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Integrated Nutrients and Cropping Patterns Management on Eroded Soil for Yield and Fertility Restoration

Integrated Nutrients and Cropping Patterns Management on Eroded Soil for Yield and Fertility Restoration

Wiqar Ahmad1* and Farmanullah Khan

1Department of Soil and Environmental Sciences, AMK Campus; 2Main Campus, The University of Agriculture, Peshawar, Khyber Pakhtunkhwa, Pkaistan. 


This paper describes soil fertility and crop productivity restoration measures for an eroded soil. The study was conducted in RCB split plot (4*5 m2) design with; a) cropping patterns (CP); i. cereal-cereal rotation ii. cereal-legume rotation and iii. cereal-cereal+legume intercrop rotation in main plots and b) soil amendments (SA); i. The control (C), ii. Farmers practice (FP; 60:45:0 N: P2O5: K2O), iii. Recommended NPK dose (RD; 120:90:60 N: P2O5: K2O ) and iv. 60:90:60 N: P2O5: K2O integrated with FYM 20 t ha-1 (N1/2PKF) in sub plots. Maize (Zea mays L.) CV Azam (yield data contained in this paper belongs to maize only), wheat (Triticum aestivum L.) CV Uqab and lentils (Lense Culinarus M.) CV NM-89 were cultivated in rotation. Results revealed that during 2006, maize yield did not improve significantly, however, during 2007, grain yield (GY) increased by 17% with N1/2PKF over the RD. Similarly, the cropping pattern effect was significant during 2007 only and the cereal-legume rotation showed 9 and 12% higher GY over the cereal-cereal+legumes intercrop and cereal-cereal rotation, respectively. With regard to soil properties and nutrient status, the N1/2PKF improved the total N, OM and EC by 33, 64 and 11%, respectively, macro (NPK) and micro (Fe, Zn, Cu and Mn) nutrients, from 8% to nearly 2-fold, bulk density (ρ) lowered by 4% and porosity (ƒ) saturation (ω) and available water content (θ) increased by 3.6%, 5% and 11%, respectively, over the RD. The cereal-legume rotation recorded 16, 15 and 32% higher total N, mineral N and soil OM, respectively, whilst it reduced ρ by 3% with increase in ƒ, ω and θ by 3, 11 and 3% over the cereal-cereal rotation, respectively. The study concluded that yield potential and fertility status of eroded soil can be restored by replacing 50% of the required N from organic and inorganic sources with P2O5 and K2O as per recommended dose and including legumes in the traditional cereal-cereal crop rotation.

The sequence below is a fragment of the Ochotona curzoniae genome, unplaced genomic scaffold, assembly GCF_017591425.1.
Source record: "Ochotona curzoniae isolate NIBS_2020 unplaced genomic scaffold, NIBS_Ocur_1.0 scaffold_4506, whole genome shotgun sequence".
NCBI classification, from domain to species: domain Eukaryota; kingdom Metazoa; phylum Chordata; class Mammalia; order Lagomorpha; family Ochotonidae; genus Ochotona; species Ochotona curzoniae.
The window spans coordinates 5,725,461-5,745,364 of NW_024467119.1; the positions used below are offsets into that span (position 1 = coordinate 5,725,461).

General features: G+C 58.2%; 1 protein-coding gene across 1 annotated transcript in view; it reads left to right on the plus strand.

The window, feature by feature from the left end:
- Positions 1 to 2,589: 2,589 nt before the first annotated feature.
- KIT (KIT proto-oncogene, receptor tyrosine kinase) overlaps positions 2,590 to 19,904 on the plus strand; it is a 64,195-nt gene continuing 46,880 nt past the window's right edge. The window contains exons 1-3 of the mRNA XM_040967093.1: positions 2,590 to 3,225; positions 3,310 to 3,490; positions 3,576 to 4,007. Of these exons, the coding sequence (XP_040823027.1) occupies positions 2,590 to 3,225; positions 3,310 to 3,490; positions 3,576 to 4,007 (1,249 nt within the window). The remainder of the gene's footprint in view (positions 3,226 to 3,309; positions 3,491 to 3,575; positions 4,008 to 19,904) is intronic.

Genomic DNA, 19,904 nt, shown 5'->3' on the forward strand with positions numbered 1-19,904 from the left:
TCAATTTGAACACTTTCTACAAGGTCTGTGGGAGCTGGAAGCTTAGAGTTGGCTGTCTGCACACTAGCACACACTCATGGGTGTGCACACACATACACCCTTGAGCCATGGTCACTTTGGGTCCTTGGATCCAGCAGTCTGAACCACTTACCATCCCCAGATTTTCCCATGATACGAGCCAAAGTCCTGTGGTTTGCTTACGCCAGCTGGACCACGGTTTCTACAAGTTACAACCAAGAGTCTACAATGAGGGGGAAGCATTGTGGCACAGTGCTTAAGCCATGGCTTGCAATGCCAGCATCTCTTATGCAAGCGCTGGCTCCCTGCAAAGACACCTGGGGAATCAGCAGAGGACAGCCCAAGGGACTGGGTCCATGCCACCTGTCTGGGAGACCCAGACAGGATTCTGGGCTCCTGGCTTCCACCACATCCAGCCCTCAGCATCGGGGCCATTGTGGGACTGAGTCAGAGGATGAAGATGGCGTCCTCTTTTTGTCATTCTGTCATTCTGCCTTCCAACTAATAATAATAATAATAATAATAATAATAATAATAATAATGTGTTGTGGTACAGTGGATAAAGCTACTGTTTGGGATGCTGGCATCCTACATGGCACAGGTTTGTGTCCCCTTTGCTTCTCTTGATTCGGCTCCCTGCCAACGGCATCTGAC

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Sarhad Journal of Agriculture


Vol. 36, Iss. 4, Pages 1010-1324


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